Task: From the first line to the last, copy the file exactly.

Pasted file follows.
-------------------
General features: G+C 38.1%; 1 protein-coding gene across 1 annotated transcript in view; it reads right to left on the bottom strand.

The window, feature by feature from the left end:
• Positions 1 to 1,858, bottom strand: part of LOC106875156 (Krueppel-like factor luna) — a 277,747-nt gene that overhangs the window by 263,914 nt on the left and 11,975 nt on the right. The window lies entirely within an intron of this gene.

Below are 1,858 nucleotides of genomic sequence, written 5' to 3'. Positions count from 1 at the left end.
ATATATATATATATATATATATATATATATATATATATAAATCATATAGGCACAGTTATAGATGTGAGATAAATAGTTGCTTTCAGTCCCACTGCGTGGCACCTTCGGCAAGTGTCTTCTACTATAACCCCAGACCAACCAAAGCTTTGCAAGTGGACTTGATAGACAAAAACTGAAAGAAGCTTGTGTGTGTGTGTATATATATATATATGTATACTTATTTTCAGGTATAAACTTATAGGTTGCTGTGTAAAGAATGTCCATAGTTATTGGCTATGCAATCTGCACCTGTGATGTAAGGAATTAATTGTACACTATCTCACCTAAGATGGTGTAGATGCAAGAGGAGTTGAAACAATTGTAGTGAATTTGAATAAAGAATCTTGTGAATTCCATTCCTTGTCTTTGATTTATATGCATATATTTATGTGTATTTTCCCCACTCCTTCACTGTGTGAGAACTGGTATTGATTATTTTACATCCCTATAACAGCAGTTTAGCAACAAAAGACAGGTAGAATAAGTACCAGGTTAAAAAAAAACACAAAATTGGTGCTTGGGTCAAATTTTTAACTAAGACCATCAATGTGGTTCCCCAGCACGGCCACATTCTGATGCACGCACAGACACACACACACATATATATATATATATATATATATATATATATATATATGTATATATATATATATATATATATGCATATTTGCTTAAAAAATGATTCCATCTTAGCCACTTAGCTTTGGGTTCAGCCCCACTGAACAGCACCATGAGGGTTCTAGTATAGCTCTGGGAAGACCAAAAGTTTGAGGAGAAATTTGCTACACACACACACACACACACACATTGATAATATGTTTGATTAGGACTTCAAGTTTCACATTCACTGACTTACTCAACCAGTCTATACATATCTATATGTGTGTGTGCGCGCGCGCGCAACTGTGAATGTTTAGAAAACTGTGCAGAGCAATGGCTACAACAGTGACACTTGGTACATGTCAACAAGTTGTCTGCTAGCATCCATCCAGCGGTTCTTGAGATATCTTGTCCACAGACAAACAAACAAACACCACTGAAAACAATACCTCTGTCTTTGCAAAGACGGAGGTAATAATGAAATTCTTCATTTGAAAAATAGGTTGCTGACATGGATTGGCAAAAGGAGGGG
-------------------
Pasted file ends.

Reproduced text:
General features: G+C 38.1%; 1 protein-coding gene across 1 annotated transcript in view; it reads right to left on the bottom strand.

The window, feature by feature from the left end:
• Positions 1 to 1,858, bottom strand: part of LOC106875156 (Krueppel-like factor luna) — a 277,747-nt gene that overhangs the window by 263,914 nt on the left and 11,975 nt on the right. The window lies entirely within an intron of this gene.

Below are 1,858 nucleotides of genomic sequence, written 5' to 3'. Positions count from 1 at the left end.
ATATATATATATATATATATATATATATATATATATATAAATCATATAGGCACAGTTATAGATGTGAGATAAATAGTTGCTTTCAGTCCCACTGCGTGGCACCTTCGGCAAGTGTCTTCTACTATAACCCCAGACCAACCAAAGCTTTGCAAGTGGACTTGATAGACAAAAACTGAAAGAAGCTTGTGTGTGTGTGTATATATATATATATGTATACTTATTTTCAGGTATAAACTTATAGGTTGCTGTGTAAAGAATGTCCATAGTTATTGGCTATGCAATCTGCACCTGTGATGTAAGGAATTAATTGTACACTATCTCACCTAAGATGGTGTAGATGCAAGAGGAGTTGAAACAATTGTAGTGAATTTGAATAAAGAATCTTGTGAATTCCATTCCTTGTCTTTGATTTATATGCATATATTTATGTGTATTTTCCCCACTCCTTCACTGTGTGAGAACTGGTATTGATTATTTTACATCCCTATAACAGCAGTTTAGCAACAAAAGACAGGTAGAATAAGTACCAGGTTAAAAAAAAACACAAAATTGGTGCTTGGGTCAAATTTTTAACTAAGACCATCAATGTGGTTCCCCAGCACGGCCACATTCTGATGCACGCACAGACACACACACACATATATATATATATATATATATATATATATATATATATGTATATATATATATATATATATATGCATATTTGCTTAAAAAATGATTCCATCTTAGCCACTTAGCTTTGGGTTCAGCCCCACTGAACAGCACCATGAGGGTTCTAGTATAGCTCTGGGAAGACCAAAAGTTTGAGGAGAAATTTGCTACACACACACACACACACACACATTGATAATATGTTTGATTAGGACTTCAAGTTTCACATTCACTGACTTACTCAACCAGTCTATACATATCTATATGTGTGTGTGCGCGCGCGCGCAACTGTGAATGTTTAGAAAACTGTGCAGAGCAATGGCTACAACAGTGACACTTGGTACATGTCAACAAGTTGTCTGCTAGCATCCATCCAGCGGTTCTTGAGATATCTTGTCCACAGACAAACAAACAAACACCACTGAAAACAATACCTCTGTCTTTGCAAAGACGGAGGTAATAATGAAATTCTTCATTTGAAAAATAGGTTGCTGACATGGATTGGCAAAAGGAGGGG